Day 2 (the Following Monday)
We arrive at the Dirección de Extranjería at 8:30 in the morning. This is where we’ve been told to go in order to register our visas. We wait in line outside for a few minutes, and then are let inside. It’s a small waiting room filled with maybe 25 people. Not bad in comparison to the hundred or so at the Registro Migratorio. We wait patiently for a couple hours until it’s our turn: We’re called, and go sit at the desk. Behind it, is an unfriendly civilian administrator. He takes our information and says it’s correct. He tells us to go to the Banco Internacional, several blocks away, to pay $20 for the process, and then come back to submit them to the man who collects the proof of payment. Unfortunately, the official who collects the deposit receipts is not in yet. He worked the presidential election on the day before and hadn’t yet shown up to work. According to policy, he was permitted to take the day off since he had worked Sunday, but they weren’t sure if he was coming or not. So far, they hadn’t heard from him. (Note: when a government worker in
Day 3 (Tuesday)
We show up at 8:30 in the morning at the Direccion de Extranjería. We sit. We wait. At this point, I‘ve begun bringing my homework from my Spanish class. It helps pass the time. Sylvie’s got a book. Humans are highly evolved in their ability to adapt to harsh environments. We get called. We go up. We give our receipt and leave our passports so that the guy can give the Director our passports to sign later in the day. You may have thought it would be signed right there and then. You’d be wrong. Things don’t work like that here. If you’re not waiting, it ain’t right. We are given a slip telling us to come back in 2 days to pick up the passports. We leave.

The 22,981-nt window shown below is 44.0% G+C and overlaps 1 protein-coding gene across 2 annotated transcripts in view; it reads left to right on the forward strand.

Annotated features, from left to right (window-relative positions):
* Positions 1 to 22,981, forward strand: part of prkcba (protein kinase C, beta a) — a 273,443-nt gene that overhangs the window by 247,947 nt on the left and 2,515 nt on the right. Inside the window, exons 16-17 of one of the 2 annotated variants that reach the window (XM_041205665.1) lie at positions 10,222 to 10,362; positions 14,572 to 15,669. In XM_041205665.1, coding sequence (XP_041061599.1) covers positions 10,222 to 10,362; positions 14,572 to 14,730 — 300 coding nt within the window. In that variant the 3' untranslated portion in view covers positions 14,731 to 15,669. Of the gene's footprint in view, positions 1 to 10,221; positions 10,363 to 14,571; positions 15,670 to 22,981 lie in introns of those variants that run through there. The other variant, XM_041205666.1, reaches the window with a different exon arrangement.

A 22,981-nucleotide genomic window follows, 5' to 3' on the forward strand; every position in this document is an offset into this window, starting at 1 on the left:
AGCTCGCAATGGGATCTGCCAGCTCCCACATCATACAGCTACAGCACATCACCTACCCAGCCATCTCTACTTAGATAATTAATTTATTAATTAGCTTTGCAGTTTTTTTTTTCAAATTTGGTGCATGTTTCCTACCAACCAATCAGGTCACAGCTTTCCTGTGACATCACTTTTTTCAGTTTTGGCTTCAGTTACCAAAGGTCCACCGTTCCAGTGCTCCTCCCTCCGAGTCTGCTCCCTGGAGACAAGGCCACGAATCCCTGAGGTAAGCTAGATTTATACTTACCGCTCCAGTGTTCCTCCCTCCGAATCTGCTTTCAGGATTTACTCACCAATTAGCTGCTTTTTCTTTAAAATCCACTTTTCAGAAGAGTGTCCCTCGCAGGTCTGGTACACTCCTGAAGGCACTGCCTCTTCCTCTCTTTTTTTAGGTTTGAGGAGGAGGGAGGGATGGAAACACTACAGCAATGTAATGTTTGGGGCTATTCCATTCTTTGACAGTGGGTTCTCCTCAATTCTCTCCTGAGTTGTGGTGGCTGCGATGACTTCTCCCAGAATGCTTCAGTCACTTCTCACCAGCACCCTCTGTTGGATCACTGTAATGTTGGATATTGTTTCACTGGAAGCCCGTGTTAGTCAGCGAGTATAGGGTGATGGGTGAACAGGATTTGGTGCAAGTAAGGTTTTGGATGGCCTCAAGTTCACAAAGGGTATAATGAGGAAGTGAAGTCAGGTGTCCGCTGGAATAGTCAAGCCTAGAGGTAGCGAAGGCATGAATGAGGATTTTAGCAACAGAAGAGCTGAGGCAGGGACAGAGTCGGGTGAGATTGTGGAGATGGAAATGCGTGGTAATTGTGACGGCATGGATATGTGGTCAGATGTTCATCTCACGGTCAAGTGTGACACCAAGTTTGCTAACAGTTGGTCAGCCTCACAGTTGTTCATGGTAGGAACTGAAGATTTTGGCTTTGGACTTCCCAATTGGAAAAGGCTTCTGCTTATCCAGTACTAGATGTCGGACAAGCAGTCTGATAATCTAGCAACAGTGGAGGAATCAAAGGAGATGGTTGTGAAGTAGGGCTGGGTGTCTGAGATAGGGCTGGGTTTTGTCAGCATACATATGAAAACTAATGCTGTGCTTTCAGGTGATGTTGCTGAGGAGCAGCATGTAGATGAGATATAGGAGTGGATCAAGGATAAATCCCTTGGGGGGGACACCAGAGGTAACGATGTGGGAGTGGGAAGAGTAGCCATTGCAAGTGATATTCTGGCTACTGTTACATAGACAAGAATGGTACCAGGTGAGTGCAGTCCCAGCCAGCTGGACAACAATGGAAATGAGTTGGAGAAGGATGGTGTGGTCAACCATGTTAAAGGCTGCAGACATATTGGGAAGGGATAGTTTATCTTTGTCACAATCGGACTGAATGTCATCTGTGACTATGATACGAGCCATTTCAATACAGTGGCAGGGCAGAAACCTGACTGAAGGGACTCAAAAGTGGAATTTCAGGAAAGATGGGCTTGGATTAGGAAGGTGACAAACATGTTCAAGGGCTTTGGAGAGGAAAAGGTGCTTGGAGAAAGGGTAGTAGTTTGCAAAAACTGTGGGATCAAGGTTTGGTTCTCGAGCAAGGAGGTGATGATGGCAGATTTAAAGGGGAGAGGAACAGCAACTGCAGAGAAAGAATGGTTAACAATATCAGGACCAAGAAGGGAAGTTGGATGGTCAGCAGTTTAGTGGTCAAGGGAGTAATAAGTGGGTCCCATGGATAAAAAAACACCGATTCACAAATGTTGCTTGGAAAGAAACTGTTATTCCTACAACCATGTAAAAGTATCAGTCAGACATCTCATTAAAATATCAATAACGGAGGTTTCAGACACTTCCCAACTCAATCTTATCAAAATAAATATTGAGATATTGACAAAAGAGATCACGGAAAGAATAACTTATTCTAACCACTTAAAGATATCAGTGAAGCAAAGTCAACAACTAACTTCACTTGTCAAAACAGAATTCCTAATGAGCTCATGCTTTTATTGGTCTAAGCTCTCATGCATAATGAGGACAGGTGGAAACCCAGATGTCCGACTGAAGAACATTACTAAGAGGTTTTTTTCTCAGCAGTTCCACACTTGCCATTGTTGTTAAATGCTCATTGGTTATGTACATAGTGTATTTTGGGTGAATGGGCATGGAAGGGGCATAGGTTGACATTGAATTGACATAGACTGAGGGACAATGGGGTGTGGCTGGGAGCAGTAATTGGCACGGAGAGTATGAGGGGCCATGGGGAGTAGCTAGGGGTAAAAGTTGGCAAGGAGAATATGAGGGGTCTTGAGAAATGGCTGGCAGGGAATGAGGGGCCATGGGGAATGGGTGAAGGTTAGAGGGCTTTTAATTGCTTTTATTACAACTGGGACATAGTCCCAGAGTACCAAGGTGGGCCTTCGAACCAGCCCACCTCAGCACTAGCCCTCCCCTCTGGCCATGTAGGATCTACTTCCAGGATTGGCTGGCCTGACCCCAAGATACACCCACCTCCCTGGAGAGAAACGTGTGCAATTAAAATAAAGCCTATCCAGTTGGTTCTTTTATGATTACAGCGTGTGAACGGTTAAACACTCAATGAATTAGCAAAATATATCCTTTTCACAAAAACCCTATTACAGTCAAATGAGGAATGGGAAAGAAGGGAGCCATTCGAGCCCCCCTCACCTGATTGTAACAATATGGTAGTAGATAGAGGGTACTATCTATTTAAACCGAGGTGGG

Day 4 (Day of rest)
Day 5 (Thursday)
We return at the time indicated on our slip of paper. We are told when we enter the now familiar waiting room that the person who signs the passports never showed up yesterday and is not there now. And furthermore, they don’t know when she’s gonna show up. At some point, the person who signs the passports turned from a man into a woman. Maybe they were away from the office for several days getting their sex change. I have no idea since I never saw the person. Dealing with this latest frustration, Sylvie and I retreat to the mall. Over the past couple days we have made other failed attempts to complete other “tramites” (tramites are errands like the one chronicled here that involve waiting and bureaucracy). The biggest obstacle, of course, being our no having a censo. We go back to the office. People who are waiting there are sitting on steps, standing, buzzing with chit chat and indignation. The “woman” still has not shown her face. I have to leave for class since it’s damn near 1:00pm (my class starts at 1:30…). Sylvie is a soldier, and since she has no choice, she waits. A Cuban woman is talking ceaselessly about her son, her family, his life and other stories that have no impact on anyone there except to help pass the time. Sylvie waits until 3:30. At that time, the “woman” shows up and is met by the angry mob. She announces abruptly that she can not help everyone and that people are going to have to come back tomorrow. The crowd begins to howl and boo and pull out pieces of rope. Sylvie, according to herself, begins to demand service for everyone saying that they were all promised that they would be helped, and have waited the entire day based on this promise. The woman backs down saying “she’ll do what she can”. People get helped, including Sylvie.